Impact, Advocacy, and Board Responsibility

Boards and their members should be conscientious ambassadors and advocate for their organizations. They should stand for their mission by communicating and connecting with community leaders and others who are in positions to make decisions that could positively — or negatively — impact their organization’s work.


With a style, format, and methodology similar to Jim Collins’ Good to Great, Leslie Crutchfield and Heather McLeod Grant, published an excellent, very influential book, Forces for Good: The Six Practices of High-Impact Nonprofits (2008). 

Forces for Good identified a diverse array of nonprofit organizations that had successfully made a nationally or internationally systemic impact. It then analyzed these organizations to see what qualities or strategies were held in common among them to determine what the “forces for good” are. As interesting and important for the nonprofit sector as the conclusions Crutchfield and Grant identified, were the ways that they wrestled with the definition and operationalization of the concept of impact because there was and is no clear, sector-wide agreement on what impact means.

Crutchfield and Grant made some interesting choices as they defined impact, eschewing measures of growth, internal management, and traditional measures used by many charity watchdogs to measure overhead (and this was in the days before Dan Palotta’s Ted Talk and before public discussions of the “Overhead Myth.”) They argued that because organizations worked in different sectors with different goals, that impact was something that was both specific and contextual, unique for each nonprofit organization. They also agreed that impact was not meaningful if it was not sustained.

Taking a page from Collins’ Built to Last book, which preceded Good to Great, they asked nonprofit leaders to nominate organizations that they believed had the greatest sustained impact and then vetted the nominated organizations through a series of 60 interviews with thought leaders, faculty, foundation staff, and other field experts.

When they analyzed the winnowed list, searching for common characteristics among them to answer the question of what common practices drive meaningful impact, Crutchfield and Grant recognized 6 core practices of high impact nonprofits:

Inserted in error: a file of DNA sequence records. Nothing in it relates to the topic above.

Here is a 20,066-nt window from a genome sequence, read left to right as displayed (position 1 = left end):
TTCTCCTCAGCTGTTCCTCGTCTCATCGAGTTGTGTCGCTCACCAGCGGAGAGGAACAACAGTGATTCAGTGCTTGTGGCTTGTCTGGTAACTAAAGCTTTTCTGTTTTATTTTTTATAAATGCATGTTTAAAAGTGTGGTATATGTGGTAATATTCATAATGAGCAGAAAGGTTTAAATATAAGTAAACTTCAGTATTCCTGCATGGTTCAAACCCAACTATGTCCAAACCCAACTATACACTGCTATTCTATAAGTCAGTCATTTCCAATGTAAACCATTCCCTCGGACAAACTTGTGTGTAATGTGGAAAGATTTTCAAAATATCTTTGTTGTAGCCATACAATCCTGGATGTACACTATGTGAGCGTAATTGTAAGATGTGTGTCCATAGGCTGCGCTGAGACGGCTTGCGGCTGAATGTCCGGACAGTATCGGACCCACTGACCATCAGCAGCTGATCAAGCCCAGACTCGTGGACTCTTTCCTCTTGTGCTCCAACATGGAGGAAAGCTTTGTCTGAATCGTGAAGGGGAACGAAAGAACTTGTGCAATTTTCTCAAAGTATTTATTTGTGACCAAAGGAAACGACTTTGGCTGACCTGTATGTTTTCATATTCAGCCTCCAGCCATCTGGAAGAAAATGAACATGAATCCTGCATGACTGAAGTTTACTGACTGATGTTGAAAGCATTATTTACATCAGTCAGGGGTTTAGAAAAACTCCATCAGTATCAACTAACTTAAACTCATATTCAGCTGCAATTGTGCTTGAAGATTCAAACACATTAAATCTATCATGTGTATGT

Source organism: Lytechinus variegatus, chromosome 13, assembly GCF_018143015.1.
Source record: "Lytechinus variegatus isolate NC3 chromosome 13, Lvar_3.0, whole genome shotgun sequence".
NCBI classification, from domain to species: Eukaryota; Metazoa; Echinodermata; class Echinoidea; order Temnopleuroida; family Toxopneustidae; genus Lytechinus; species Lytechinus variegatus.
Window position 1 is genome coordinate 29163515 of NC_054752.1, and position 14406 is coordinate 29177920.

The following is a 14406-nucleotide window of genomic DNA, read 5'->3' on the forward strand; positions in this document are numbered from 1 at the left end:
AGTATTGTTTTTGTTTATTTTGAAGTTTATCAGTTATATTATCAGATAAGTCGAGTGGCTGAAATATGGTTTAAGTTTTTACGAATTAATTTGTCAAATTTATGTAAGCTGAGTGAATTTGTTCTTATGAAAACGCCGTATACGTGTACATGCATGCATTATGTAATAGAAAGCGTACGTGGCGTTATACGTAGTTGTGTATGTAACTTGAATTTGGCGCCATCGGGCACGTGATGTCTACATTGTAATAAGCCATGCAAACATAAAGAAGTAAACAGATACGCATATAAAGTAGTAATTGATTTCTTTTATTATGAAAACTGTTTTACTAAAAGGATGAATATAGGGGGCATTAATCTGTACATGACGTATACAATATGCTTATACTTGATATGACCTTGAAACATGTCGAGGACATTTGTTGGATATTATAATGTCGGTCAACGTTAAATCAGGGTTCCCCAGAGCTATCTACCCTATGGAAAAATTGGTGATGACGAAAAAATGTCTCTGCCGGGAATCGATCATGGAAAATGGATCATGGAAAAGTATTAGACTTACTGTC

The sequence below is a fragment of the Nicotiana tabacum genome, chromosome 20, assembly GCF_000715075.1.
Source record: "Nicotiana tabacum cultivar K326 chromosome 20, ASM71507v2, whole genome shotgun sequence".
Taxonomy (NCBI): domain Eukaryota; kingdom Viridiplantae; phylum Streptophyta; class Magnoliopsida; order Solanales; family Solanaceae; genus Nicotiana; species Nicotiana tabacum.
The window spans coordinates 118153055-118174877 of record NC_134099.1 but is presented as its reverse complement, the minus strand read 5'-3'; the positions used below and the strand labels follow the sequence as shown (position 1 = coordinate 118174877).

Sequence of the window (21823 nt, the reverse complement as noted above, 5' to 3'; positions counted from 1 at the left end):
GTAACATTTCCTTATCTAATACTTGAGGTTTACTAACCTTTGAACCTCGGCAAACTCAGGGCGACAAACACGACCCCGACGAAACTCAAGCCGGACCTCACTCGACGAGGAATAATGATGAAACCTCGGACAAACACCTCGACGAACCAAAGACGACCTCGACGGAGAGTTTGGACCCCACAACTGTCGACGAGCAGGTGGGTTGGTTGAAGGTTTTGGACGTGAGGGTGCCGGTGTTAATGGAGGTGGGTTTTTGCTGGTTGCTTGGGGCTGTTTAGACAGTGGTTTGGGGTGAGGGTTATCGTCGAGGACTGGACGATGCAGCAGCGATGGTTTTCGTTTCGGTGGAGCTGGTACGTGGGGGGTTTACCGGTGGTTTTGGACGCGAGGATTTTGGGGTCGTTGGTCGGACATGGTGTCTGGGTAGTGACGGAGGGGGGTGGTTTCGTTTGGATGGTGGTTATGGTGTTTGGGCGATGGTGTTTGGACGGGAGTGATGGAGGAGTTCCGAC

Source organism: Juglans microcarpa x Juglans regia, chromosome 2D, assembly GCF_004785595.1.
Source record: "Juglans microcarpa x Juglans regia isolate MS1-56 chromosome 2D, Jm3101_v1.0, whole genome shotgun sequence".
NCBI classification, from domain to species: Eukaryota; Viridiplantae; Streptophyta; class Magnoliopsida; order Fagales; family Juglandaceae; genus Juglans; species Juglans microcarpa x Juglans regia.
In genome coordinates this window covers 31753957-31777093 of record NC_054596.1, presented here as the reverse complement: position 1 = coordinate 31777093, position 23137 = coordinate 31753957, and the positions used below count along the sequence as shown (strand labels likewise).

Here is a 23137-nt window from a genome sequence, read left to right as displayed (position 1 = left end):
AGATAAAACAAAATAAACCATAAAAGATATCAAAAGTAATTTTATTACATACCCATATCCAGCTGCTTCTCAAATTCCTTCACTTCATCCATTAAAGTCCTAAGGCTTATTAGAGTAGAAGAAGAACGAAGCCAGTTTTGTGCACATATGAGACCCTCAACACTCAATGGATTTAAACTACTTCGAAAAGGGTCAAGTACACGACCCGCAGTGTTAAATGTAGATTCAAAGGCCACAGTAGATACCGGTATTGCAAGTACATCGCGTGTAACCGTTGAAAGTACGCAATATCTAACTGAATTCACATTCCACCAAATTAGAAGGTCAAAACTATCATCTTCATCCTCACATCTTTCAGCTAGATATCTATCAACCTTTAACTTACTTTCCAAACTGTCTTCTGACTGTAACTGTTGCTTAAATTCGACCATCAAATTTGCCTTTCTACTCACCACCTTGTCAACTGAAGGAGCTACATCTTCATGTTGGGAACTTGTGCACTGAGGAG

1. Advocating (as well as serving). While most of their organizations did not begin as advocacy organizations (only a small minority did), all of the organizations they studied eventually realized that in order to create and sustain lasting change, they had to be involved advocacy.
  2. Making markets work. Whether through building partnerships with corporations or creating earned income ventures, these organizations all harnessed the power of market forces.
  3. Inspiring evangelists. High impact organizations recognize that their supporters can do so much more than donate or volunteer; they can be apostles for the organization’s mission. High impact organizations help their evangelists by giving them tools to spread their “gospel.”
  4. Nonprofit Networks. Going beyond typical “collaboration,” high impact organization grow and nurture nonprofit networks which—out of self-interest—they develop.
  5. Adaptive Learning. These organizations are nimble, listen, learn, and adapt based on feedback and learning.
  6. Shared leadership. High impact nonprofits have leadership models that distribute leadership throughout their organization and their network. Many are empowered to lead.

At the time that Crutchfield and Grant identified the practice of advocacy alongside of service as central to nonprofit organizations having high impact, most organizations either delivered program services or engaged in public advocacy—but not both.  Very few organizations attempted both, believing—among other things—that the two different strategies for social change necessitated separate sets of skills.